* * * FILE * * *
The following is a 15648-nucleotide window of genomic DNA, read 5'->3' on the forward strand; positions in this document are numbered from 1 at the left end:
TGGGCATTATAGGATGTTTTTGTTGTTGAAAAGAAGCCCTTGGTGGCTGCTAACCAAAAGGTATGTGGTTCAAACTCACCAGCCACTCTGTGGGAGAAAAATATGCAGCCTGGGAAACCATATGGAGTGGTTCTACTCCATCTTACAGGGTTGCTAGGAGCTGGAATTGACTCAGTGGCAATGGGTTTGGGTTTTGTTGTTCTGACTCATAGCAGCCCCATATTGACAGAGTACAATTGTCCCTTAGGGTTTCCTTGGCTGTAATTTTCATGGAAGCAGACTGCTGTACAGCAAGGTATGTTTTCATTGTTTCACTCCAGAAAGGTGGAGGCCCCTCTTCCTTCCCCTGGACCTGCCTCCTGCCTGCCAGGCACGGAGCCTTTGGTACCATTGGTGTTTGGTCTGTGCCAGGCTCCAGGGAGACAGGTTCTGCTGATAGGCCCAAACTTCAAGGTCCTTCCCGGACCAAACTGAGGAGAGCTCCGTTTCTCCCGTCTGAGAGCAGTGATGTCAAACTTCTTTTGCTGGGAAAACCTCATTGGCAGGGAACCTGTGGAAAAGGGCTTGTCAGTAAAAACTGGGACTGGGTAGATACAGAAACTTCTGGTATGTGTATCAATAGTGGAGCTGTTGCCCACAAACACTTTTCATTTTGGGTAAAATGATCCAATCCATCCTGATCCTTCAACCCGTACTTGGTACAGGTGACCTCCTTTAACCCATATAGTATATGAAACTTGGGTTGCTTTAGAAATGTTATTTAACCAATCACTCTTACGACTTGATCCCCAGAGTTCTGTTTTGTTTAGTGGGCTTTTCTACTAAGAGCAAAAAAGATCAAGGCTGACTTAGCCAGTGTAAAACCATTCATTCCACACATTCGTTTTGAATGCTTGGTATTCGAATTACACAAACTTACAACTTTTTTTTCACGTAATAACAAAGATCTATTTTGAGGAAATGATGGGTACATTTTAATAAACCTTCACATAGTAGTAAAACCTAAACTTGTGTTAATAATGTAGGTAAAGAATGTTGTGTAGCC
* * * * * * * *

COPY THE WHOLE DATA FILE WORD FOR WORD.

The following is a 15648-nucleotide window of genomic DNA, read 5'->3' on the forward strand; positions in this document are numbered from 1 at the left end:
TGGGCATTATAGGATGTTTTTGTTGTTGAAAAGAAGCCCTTGGTGGCTGCTAACCAAAAGGTATGTGGTTCAAACTCACCAGCCACTCTGTGGGAGAAAAATATGCAGCCTGGGAAACCATATGGAGTGGTTCTACTCCATCTTACAGGGTTGCTAGGAGCTGGAATTGACTCAGTGGCAATGGGTTTGGGTTTTGTTGTTCTGACTCATAGCAGCCCCATATTGACAGAGTACAATTGTCCCTTAGGGTTTCCTTGGCTGTAATTTTCATGGAAGCAGACTGCTGTACAGCAAGGTATGTTTTCATTGTTTCACTCCAGAAAGGTGGAGGCCCCTCTTCCTTCCCCTGGACCTGCCTCCTGCCTGCCAGGCACGGAGCCTTTGGTACCATTGGTGTTTGGTCTGTGCCAGGCTCCAGGGAGACAGGTTCTGCTGATAGGCCCAAACTTCAAGGTCCTTCCCGGACCAAACTGAGGAGAGCTCCGTTTCTCCCGTCTGAGAGCAGTGATGTCAAACTTCTTTTGCTGGGAAAACCTCATTGGCAGGGAACCTGTGGAAAAGGGCTTGTCAGTAAAAACTGGGACTGGGTAGATACAGAAACTTCTGGTATGTGTATCAATAGTGGAGCTGTTGCCCACAAACACTTTTCATTTTGGGTAAAATGATCCAATCCATCCTGATCCTTCAACCCGTACTTGGTACAGGTGACCTCCTTTAACCCATATAGTATATGAAACTTGGGTTGCTTTAGAAATGTTATTTAACCAATCACTCTTACGACTTGATCCCCAGAGTTCTGTTTTGTTTAGTGGGCTTTTCTACTAAGAGCAAAAAAGATCAAGGCTGACTTAGCCAGTGTAAAACCATTCATTCCACACATTCGTTTTGAATGCTTGGTATTCGAATTACACAAACTTACAACTTTTTTTTCACGTAATAACAAAGATCTATTTTGAGGAAATGATGGGTACATTTTAATAAACCTTCACATAGTAGTAAAACCTAAACTTGTGTTAATAATGTAGGTAAAGAATGTTGTGTAGCC